So, uh, yeah. We have the same number system as everybody else, but we say the numbers a bit funny here in Denmark. Swedes and especially Norwegians love to make fun of that.

In case you’re wondering what numbers Denmark is saying it’s:

10 cows, 34 pigs, 52 chickens, 193 eggs, 261 nuts, which he then changes to 371 nuts.

Not even Danes will recognize these numbers the way I wrote them in English, but I was being an extreme pronunciation nazi and writing them almost exactly like they’re said in Danish.

The thing that really confuse our Northern neighbors is that with a number like 52 we don’t say “fifty two” but “two and fifty” which sounds like “two fifty”. And our word for fifty sounds like “half sixty” and 90 sounds like “half fives” and it just goes on like that.

You are allowed to be confused. And Norway had to put up with that for 300 years.

17th June 2010

20 days ago #9333039

They partly explain how it works here:

https://www.youtube.com/watch?v=l4bmZ1gRqCc

They partly explain how it works here:

https://www.youtube.com/watch?v=l4bmZ1gRqCc

23 days ago #9332156

@JxG

Eh, you get used to the system. It's like currency in Harry Potter: If you love it enough, you'll remember that 17 sickles make a galleon, and 29 knuts make a sickle.

In all fairness, though, I still cannot remember how many feet are in a mile...5000-something...

@JxG

Eh, you get used to the system. It's like currency in Harry Potter: If you love it enough, you'll remember that 17 sickles make a galleon, and 29 knuts make a sickle.

In all fairness, though, I still cannot remember how many feet are in a mile...5000-something...

24 days ago #9331307

@TheDanishDude:

Yup, we use the same system.

For 2 Digit numbers, lets use 23 as a example:

three and twenty

Dreiundzwanzig

Strangely this only applies to 2-digit numbers - in 3 digit numbers the first digit comes first, then the third digit and finally the secound digit (again, just like in Denmark)

i.e.: 547

Fivehundred seven and fourty

Fünfhundert sieben und vierzig

I was really surprised that we aren't the only ones using this silly system. To me its about as nonsensical and counter-intuitive as the imperal measuring system.

@TheDanishDude:

Yup, we use the same system.

For 2 Digit numbers, lets use 23 as a example:

three and twenty

Dreiundzwanzig

Strangely this only applies to 2-digit numbers - in 3 digit numbers the first digit comes first, then the third digit and finally the secound digit (again, just like in Denmark)

i.e.: 547

Fivehundred seven and fourty

Fünfhundert sieben und vierzig

I was really surprised that we aren't the only ones using this silly system. To me its about as nonsensical and counter-intuitive as the imperal measuring system.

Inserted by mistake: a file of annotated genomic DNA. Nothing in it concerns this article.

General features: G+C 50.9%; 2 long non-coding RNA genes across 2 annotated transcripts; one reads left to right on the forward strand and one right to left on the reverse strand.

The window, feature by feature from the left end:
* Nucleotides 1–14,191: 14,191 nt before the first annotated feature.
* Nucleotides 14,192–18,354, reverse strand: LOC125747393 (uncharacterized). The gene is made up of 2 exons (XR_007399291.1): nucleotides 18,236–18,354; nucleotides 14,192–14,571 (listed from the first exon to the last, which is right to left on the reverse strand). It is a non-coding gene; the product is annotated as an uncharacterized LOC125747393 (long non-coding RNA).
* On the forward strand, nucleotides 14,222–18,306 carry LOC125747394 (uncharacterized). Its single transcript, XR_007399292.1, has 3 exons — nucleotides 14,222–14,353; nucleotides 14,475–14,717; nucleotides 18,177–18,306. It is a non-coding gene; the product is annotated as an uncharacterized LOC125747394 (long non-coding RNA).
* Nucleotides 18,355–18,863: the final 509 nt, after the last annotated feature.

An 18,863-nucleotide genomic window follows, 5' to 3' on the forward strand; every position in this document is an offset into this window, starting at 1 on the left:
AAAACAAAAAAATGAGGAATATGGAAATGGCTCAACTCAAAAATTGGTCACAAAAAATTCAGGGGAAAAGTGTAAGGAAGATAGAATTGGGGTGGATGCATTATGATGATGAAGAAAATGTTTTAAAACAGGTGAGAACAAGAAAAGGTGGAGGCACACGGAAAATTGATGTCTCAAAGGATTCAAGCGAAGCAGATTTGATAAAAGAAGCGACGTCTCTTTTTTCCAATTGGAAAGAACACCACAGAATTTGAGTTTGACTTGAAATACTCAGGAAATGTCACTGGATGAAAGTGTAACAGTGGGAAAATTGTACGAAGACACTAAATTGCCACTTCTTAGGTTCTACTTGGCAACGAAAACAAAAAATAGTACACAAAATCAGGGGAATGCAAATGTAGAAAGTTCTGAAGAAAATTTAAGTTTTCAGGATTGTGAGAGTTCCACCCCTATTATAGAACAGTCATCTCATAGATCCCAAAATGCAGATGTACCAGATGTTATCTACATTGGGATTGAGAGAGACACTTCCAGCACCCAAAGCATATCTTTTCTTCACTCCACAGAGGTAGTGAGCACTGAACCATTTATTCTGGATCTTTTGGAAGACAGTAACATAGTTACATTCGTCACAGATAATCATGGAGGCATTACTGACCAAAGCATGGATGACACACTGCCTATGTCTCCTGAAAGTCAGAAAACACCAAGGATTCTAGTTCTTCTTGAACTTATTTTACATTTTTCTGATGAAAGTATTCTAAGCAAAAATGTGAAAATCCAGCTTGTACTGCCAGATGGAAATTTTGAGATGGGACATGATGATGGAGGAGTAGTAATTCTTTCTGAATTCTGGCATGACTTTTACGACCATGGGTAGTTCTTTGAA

1 month ago #9325533

@Andritos As an engineering student, if my math classes had to use a number system like that I would probably have a nervous breakdown, oh wait, I already do, but it would be like 10 times worse

@Andritos As an engineering student, if my math classes had to use a number system like that I would probably have a nervous breakdown, oh wait, I already do, but it would be like 10 times worse

2 months ago #9322364

The Danish number system go by "snes" or "twenties". One "snes" is 20. Three "snes", or "tres", is 60. Four snes or "fjers" is 80 and five snes (fems) is 100. "Halv" or "Half" is a half snes (10). So "halv fems" would be 90, since it's half a snes off fems (100). Whoo, numbers!

The Danish number system go by "snes" or "twenties". One "snes" is 20. Three "snes", or "tres", is 60. Four snes or "fjers" is 80 and five snes (fems) is 100. "Halv" or "Half" is a half snes (10). So "halv fems" would be 90, since it's half a snes off fems (100). Whoo, numbers!

2 months ago #9316934

I'll understand it if he just writes it out. I learn more by looking than hearing.

I'll understand it if he just writes it out. I learn more by looking than hearing.

2 months ago #9311003

i think it is not soooo hard... 25 = "femogtyve" = "fem og tyve" = "five and twenty" - same layout as Germany: "fünfundzwanzig" = "fünf und zwanzig" = "five and twenty".

and you can think of 50 as "halfway between 40 and 60" or "halfway to 60" - fyrre (40) halvtreds (50) tres (60).

i think it is not soooo hard... 25 = "femogtyve" = "fem og tyve" = "five and twenty" - same layout as Germany: "fünfundzwanzig" = "fünf und zwanzig" = "five and twenty".

and you can think of 50 as "halfway between 40 and 60" or "halfway to 60" - fyrre (40) halvtreds (50) tres (60).

3 months ago #9305137

@TheDanishDude

Yup, they do!

And it's actually pretty obvious what numbers Denmark is saying, even though it's weird in English

@TheDanishDude

Yup, they do!

And it's actually pretty obvious what numbers Denmark is saying, even though it's weird in English

Add comment: Please Sign in or create an accout to comment.

Follow Scandinavia and the World on Facebook Twitter Tumblr

Friends: Mepsu Comics, Romantically Apocalyptic

Copyright © 2009-2015 Scandinavia and the World

contact@satwcomic.com | Advertise | Coded by Dayvi | Privacy Policy

O

in norway we have dialect that does that but we just say the number backward like two and fifty but ive never seen a person say anything with halvs in it well some do but we avoid it to not make dumb people more confused.